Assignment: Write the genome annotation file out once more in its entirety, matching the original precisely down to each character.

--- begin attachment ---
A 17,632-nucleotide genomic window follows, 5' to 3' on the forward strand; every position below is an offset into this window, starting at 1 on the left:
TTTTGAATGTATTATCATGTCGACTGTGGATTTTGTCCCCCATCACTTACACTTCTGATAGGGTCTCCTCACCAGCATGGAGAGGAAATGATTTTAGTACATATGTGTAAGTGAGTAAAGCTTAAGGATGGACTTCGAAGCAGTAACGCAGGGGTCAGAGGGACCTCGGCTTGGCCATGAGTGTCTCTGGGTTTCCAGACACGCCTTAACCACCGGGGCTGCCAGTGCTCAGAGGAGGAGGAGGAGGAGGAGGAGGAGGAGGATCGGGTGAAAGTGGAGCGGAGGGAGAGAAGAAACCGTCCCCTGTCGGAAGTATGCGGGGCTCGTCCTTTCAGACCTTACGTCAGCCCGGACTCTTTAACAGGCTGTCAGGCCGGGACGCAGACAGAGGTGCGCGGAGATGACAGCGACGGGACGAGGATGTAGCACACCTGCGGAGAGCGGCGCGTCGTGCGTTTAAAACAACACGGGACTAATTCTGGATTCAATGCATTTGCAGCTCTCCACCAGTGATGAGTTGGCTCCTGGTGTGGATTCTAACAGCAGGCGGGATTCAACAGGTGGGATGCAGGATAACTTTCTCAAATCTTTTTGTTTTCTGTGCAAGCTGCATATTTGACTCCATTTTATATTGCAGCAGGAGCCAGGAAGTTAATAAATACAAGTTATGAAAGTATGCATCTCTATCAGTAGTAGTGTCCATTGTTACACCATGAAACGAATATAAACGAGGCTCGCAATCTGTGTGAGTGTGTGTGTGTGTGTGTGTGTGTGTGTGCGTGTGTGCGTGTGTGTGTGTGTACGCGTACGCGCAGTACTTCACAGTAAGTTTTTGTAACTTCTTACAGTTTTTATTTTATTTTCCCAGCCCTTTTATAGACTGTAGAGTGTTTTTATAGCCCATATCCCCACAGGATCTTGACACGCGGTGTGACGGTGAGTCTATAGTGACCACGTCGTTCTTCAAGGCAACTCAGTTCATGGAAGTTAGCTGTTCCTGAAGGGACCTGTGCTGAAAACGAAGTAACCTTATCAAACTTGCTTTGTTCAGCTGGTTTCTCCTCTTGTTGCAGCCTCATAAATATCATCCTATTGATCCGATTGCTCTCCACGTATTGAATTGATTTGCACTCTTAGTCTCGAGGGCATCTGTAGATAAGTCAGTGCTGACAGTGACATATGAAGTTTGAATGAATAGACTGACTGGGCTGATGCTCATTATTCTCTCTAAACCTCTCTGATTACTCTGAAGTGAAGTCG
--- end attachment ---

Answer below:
A 17,632-nucleotide genomic window follows, 5' to 3' on the forward strand; every position below is an offset into this window, starting at 1 on the left:
TTTTGAATGTATTATCATGTCGACTGTGGATTTTGTCCCCCATCACTTACACTTCTGATAGGGTCTCCTCACCAGCATGGAGAGGAAATGATTTTAGTACATATGTGTAAGTGAGTAAAGCTTAAGGATGGACTTCGAAGCAGTAACGCAGGGGTCAGAGGGACCTCGGCTTGGCCATGAGTGTCTCTGGGTTTCCAGACACGCCTTAACCACCGGGGCTGCCAGTGCTCAGAGGAGGAGGAGGAGGAGGAGGAGGAGGAGGATCGGGTGAAAGTGGAGCGGAGGGAGAGAAGAAACCGTCCCCTGTCGGAAGTATGCGGGGCTCGTCCTTTCAGACCTTACGTCAGCCCGGACTCTTTAACAGGCTGTCAGGCCGGGACGCAGACAGAGGTGCGCGGAGATGACAGCGACGGGACGAGGATGTAGCACACCTGCGGAGAGCGGCGCGTCGTGCGTTTAAAACAACACGGGACTAATTCTGGATTCAATGCATTTGCAGCTCTCCACCAGTGATGAGTTGGCTCCTGGTGTGGATTCTAACAGCAGGCGGGATTCAACAGGTGGGATGCAGGATAACTTTCTCAAATCTTTTTGTTTTCTGTGCAAGCTGCATATTTGACTCCATTTTATATTGCAGCAGGAGCCAGGAAGTTAATAAATACAAGTTATGAAAGTATGCATCTCTATCAGTAGTAGTGTCCATTGTTACACCATGAAACGAATATAAACGAGGCTCGCAATCTGTGTGAGTGTGTGTGTGTGTGTGTGTGTGTGTGTGCGTGTGTGCGTGTGTGTGTGTGTACGCGTACGCGCAGTACTTCACAGTAAGTTTTTGTAACTTCTTACAGTTTTTATTTTATTTTCCCAGCCCTTTTATAGACTGTAGAGTGTTTTTATAGCCCATATCCCCACAGGATCTTGACACGCGGTGTGACGGTGAGTCTATAGTGACCACGTCGTTCTTCAAGGCAACTCAGTTCATGGAAGTTAGCTGTTCCTGAAGGGACCTGTGCTGAAAACGAAGTAACCTTATCAAACTTGCTTTGTTCAGCTGGTTTCTCCTCTTGTTGCAGCCTCATAAATATCATCCTATTGATCCGATTGCTCTCCACGTATTGAATTGATTTGCACTCTTAGTCTCGAGGGCATCTGTAGATAAGTCAGTGCTGACAGTGACATATGAAGTTTGAATGAATAGACTGACTGGGCTGATGCTCATTATTCTCTCTAAACCTCTCTGATTACTCTGAAGTGAAGTCG